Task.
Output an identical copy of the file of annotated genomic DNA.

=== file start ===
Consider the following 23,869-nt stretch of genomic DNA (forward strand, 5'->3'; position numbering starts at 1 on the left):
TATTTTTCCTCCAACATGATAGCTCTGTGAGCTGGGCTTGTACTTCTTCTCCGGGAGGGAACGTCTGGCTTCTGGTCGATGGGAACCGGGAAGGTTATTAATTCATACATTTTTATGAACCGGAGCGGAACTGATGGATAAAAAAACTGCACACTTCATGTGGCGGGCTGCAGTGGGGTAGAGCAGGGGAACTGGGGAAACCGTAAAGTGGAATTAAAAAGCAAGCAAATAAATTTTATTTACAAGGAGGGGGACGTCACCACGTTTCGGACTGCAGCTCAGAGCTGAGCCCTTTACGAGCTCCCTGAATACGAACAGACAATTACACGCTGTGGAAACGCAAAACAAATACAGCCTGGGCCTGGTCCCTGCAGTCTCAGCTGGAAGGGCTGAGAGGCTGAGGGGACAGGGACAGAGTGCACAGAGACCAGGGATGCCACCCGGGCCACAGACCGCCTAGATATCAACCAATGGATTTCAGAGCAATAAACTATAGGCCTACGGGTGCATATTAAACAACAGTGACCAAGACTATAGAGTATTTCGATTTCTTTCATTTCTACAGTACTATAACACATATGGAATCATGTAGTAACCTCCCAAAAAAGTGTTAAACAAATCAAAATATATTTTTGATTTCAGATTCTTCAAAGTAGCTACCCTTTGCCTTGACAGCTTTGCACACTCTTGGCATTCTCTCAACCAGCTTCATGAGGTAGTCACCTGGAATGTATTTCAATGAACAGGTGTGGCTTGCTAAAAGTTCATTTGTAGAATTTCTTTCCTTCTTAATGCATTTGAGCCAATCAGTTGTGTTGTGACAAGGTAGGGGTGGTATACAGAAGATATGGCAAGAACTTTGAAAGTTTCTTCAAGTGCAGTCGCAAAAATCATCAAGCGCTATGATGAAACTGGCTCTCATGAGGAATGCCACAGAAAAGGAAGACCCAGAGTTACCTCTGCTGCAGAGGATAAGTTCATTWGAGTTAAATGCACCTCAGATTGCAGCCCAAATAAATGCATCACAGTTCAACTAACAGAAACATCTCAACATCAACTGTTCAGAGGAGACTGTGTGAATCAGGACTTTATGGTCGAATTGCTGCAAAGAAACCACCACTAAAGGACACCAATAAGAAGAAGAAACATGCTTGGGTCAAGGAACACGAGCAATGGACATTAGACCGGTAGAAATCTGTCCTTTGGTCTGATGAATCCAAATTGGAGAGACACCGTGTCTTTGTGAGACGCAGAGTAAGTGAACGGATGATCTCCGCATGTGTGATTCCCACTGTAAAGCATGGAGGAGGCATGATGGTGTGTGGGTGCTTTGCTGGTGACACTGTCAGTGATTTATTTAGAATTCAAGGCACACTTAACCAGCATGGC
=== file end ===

Consider the following 23,869-nt stretch of genomic DNA (forward strand, 5'->3'; position numbering starts at 1 on the left):
TATTTTTCCTCCAACATGATAGCTCTGTGAGCTGGGCTTGTACTTCTTCTCCGGGAGGGAACGTCTGGCTTCTGGTCGATGGGAACCGGGAAGGTTATTAATTCATACATTTTTATGAACCGGAGCGGAACTGATGGATAAAAAAACTGCACACTTCATGTGGCGGGCTGCAGTGGGGTAGAGCAGGGGAACTGGGGAAACCGTAAAGTGGAATTAAAAAGCAAGCAAATAAATTTTATTTACAAGGAGGGGGACGTCACCACGTTTCGGACTGCAGCTCAGAGCTGAGCCCTTTACGAGCTCCCTGAATACGAACAGACAATTACACGCTGTGGAAACGCAAAACAAATACAGCCTGGGCCTGGTCCCTGCAGTCTCAGCTGGAAGGGCTGAGAGGCTGAGGGGACAGGGACAGAGTGCACAGAGACCAGGGATGCCACCCGGGCCACAGACCGCCTAGATATCAACCAATGGATTTCAGAGCAATAAACTATAGGCCTACGGGTGCATATTAAACAACAGTGACCAAGACTATAGAGTATTTCGATTTCTTTCATTTCTACAGTACTATAACACATATGGAATCATGTAGTAACCTCCCAAAAAAGTGTTAAACAAATCAAAATATATTTTTGATTTCAGATTCTTCAAAGTAGCTACCCTTTGCCTTGACAGCTTTGCACACTCTTGGCATTCTCTCAACCAGCTTCATGAGGTAGTCACCTGGAATGTATTTCAATGAACAGGTGTGGCTTGCTAAAAGTTCATTTGTAGAATTTCTTTCCTTCTTAATGCATTTGAGCCAATCAGTTGTGTTGTGACAAGGTAGGGGTGGTATACAGAAGATATGGCAAGAACTTTGAAAGTTTCTTCAAGTGCAGTCGCAAAAATCATCAAGCGCTATGATGAAACTGGCTCTCATGAGGAATGCCACAGAAAAGGAAGACCCAGAGTTACCTCTGCTGCAGAGGATAAGTTCATTWGAGTTAAATGCACCTCAGATTGCAGCCCAAATAAATGCATCACAGTTCAACTAACAGAAACATCTCAACATCAACTGTTCAGAGGAGACTGTGTGAATCAGGACTTTATGGTCGAATTGCTGCAAAGAAACCACCACTAAAGGACACCAATAAGAAGAAGAAACATGCTTGGGTCAAGGAACACGAGCAATGGACATTAGACCGGTAGAAATCTGTCCTTTGGTCTGATGAATCCAAATTGGAGAGACACCGTGTCTTTGTGAGACGCAGAGTAAGTGAACGGATGATCTCCGCATGTGTGATTCCCACTGTAAAGCATGGAGGAGGCATGATGGTGTGTGGGTGCTTTGCTGGTGACACTGTCAGTGATTTATTTAGAATTCAAGGCACACTTAACCAGCATGGC